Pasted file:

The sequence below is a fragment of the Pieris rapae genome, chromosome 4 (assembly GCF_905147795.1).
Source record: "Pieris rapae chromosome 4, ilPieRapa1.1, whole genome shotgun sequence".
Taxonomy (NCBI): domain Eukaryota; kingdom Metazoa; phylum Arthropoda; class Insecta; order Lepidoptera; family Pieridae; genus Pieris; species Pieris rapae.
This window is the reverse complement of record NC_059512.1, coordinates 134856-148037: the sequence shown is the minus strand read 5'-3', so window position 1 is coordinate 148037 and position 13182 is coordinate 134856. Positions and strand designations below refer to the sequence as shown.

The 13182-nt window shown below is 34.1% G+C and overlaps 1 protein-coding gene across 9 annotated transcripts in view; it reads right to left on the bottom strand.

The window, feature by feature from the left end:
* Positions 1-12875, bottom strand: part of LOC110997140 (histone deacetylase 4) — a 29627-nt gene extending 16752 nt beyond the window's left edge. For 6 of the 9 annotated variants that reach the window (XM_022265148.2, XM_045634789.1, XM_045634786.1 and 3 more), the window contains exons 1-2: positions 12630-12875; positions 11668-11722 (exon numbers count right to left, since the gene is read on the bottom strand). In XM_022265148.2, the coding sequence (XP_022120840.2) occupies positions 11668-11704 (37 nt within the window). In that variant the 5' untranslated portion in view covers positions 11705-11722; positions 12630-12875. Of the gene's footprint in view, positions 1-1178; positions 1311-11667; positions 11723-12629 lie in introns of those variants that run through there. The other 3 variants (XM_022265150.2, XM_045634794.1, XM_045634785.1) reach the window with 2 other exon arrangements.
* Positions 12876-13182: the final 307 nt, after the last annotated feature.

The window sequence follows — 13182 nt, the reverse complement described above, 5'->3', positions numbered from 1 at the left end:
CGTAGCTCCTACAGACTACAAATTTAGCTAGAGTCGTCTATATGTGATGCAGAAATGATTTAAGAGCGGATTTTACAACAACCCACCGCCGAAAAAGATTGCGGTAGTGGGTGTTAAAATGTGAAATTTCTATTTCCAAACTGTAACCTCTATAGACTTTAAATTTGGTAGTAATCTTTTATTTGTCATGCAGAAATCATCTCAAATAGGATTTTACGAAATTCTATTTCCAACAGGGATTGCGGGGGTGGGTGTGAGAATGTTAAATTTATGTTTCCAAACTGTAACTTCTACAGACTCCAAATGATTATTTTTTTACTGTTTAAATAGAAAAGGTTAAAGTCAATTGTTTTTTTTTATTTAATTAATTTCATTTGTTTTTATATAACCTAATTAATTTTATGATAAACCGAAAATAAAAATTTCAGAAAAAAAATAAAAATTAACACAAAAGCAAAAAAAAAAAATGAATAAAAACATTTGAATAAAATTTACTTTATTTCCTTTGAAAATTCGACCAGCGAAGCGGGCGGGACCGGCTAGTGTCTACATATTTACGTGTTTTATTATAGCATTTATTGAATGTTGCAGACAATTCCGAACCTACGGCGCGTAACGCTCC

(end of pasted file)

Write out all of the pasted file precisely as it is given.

The sequence below is a fragment of the Pieris rapae genome, chromosome 4 (assembly GCF_905147795.1).
Source record: "Pieris rapae chromosome 4, ilPieRapa1.1, whole genome shotgun sequence".
Taxonomy (NCBI): domain Eukaryota; kingdom Metazoa; phylum Arthropoda; class Insecta; order Lepidoptera; family Pieridae; genus Pieris; species Pieris rapae.
This window is the reverse complement of record NC_059512.1, coordinates 134856-148037: the sequence shown is the minus strand read 5'-3', so window position 1 is coordinate 148037 and position 13182 is coordinate 134856. Positions and strand designations below refer to the sequence as shown.

The 13182-nt window shown below is 34.1% G+C and overlaps 1 protein-coding gene across 9 annotated transcripts in view; it reads right to left on the bottom strand.

The window, feature by feature from the left end:
* Positions 1-12875, bottom strand: part of LOC110997140 (histone deacetylase 4) — a 29627-nt gene extending 16752 nt beyond the window's left edge. For 6 of the 9 annotated variants that reach the window (XM_022265148.2, XM_045634789.1, XM_045634786.1 and 3 more), the window contains exons 1-2: positions 12630-12875; positions 11668-11722 (exon numbers count right to left, since the gene is read on the bottom strand). In XM_022265148.2, the coding sequence (XP_022120840.2) occupies positions 11668-11704 (37 nt within the window). In that variant the 5' untranslated portion in view covers positions 11705-11722; positions 12630-12875. Of the gene's footprint in view, positions 1-1178; positions 1311-11667; positions 11723-12629 lie in introns of those variants that run through there. The other 3 variants (XM_022265150.2, XM_045634794.1, XM_045634785.1) reach the window with 2 other exon arrangements.
* Positions 12876-13182: the final 307 nt, after the last annotated feature.

The window sequence follows — 13182 nt, the reverse complement described above, 5'->3', positions numbered from 1 at the left end:
CGTAGCTCCTACAGACTACAAATTTAGCTAGAGTCGTCTATATGTGATGCAGAAATGATTTAAGAGCGGATTTTACAACAACCCACCGCCGAAAAAGATTGCGGTAGTGGGTGTTAAAATGTGAAATTTCTATTTCCAAACTGTAACCTCTATAGACTTTAAATTTGGTAGTAATCTTTTATTTGTCATGCAGAAATCATCTCAAATAGGATTTTACGAAATTCTATTTCCAACAGGGATTGCGGGGGTGGGTGTGAGAATGTTAAATTTATGTTTCCAAACTGTAACTTCTACAGACTCCAAATGATTATTTTTTTACTGTTTAAATAGAAAAGGTTAAAGTCAATTGTTTTTTTTTATTTAATTAATTTCATTTGTTTTTATATAACCTAATTAATTTTATGATAAACCGAAAATAAAAATTTCAGAAAAAAAATAAAAATTAACACAAAAGCAAAAAAAAAAAATGAATAAAAACATTTGAATAAAATTTACTTTATTTCCTTTGAAAATTCGACCAGCGAAGCGGGCGGGACCGGCTAGTGTCTACATATTTACGTGTTTTATTATAGCATTTATTGAATGTTGCAGACAATTCCGAACCTACGGCGCGTAACGCTCC